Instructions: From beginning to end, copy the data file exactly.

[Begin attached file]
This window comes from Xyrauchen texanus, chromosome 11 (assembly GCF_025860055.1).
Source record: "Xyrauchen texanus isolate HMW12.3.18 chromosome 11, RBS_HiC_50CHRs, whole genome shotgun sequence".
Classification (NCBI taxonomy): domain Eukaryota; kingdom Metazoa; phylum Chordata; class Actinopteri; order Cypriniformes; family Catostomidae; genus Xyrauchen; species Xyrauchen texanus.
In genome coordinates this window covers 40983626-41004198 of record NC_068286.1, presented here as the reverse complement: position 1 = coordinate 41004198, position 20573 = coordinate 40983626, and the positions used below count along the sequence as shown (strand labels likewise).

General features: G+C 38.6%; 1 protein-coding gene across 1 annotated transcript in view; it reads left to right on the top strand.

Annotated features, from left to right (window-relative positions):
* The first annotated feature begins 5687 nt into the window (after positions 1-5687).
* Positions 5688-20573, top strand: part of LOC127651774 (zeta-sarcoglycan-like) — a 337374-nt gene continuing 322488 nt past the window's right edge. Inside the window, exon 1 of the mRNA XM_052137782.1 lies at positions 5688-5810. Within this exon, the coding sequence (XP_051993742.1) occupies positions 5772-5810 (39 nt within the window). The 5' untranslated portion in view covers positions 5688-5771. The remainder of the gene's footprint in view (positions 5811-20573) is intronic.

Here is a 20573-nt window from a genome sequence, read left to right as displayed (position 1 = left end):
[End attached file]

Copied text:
This window comes from Xyrauchen texanus, chromosome 11 (assembly GCF_025860055.1).
Source record: "Xyrauchen texanus isolate HMW12.3.18 chromosome 11, RBS_HiC_50CHRs, whole genome shotgun sequence".
Classification (NCBI taxonomy): domain Eukaryota; kingdom Metazoa; phylum Chordata; class Actinopteri; order Cypriniformes; family Catostomidae; genus Xyrauchen; species Xyrauchen texanus.
In genome coordinates this window covers 40983626-41004198 of record NC_068286.1, presented here as the reverse complement: position 1 = coordinate 41004198, position 20573 = coordinate 40983626, and the positions used below count along the sequence as shown (strand labels likewise).

General features: G+C 38.6%; 1 protein-coding gene across 1 annotated transcript in view; it reads left to right on the top strand.

Annotated features, from left to right (window-relative positions):
* The first annotated feature begins 5687 nt into the window (after positions 1-5687).
* Positions 5688-20573, top strand: part of LOC127651774 (zeta-sarcoglycan-like) — a 337374-nt gene continuing 322488 nt past the window's right edge. Inside the window, exon 1 of the mRNA XM_052137782.1 lies at positions 5688-5810. Within this exon, the coding sequence (XP_051993742.1) occupies positions 5772-5810 (39 nt within the window). The 5' untranslated portion in view covers positions 5688-5771. The remainder of the gene's footprint in view (positions 5811-20573) is intronic.

Here is a 20573-nt window from a genome sequence, read left to right as displayed (position 1 = left end):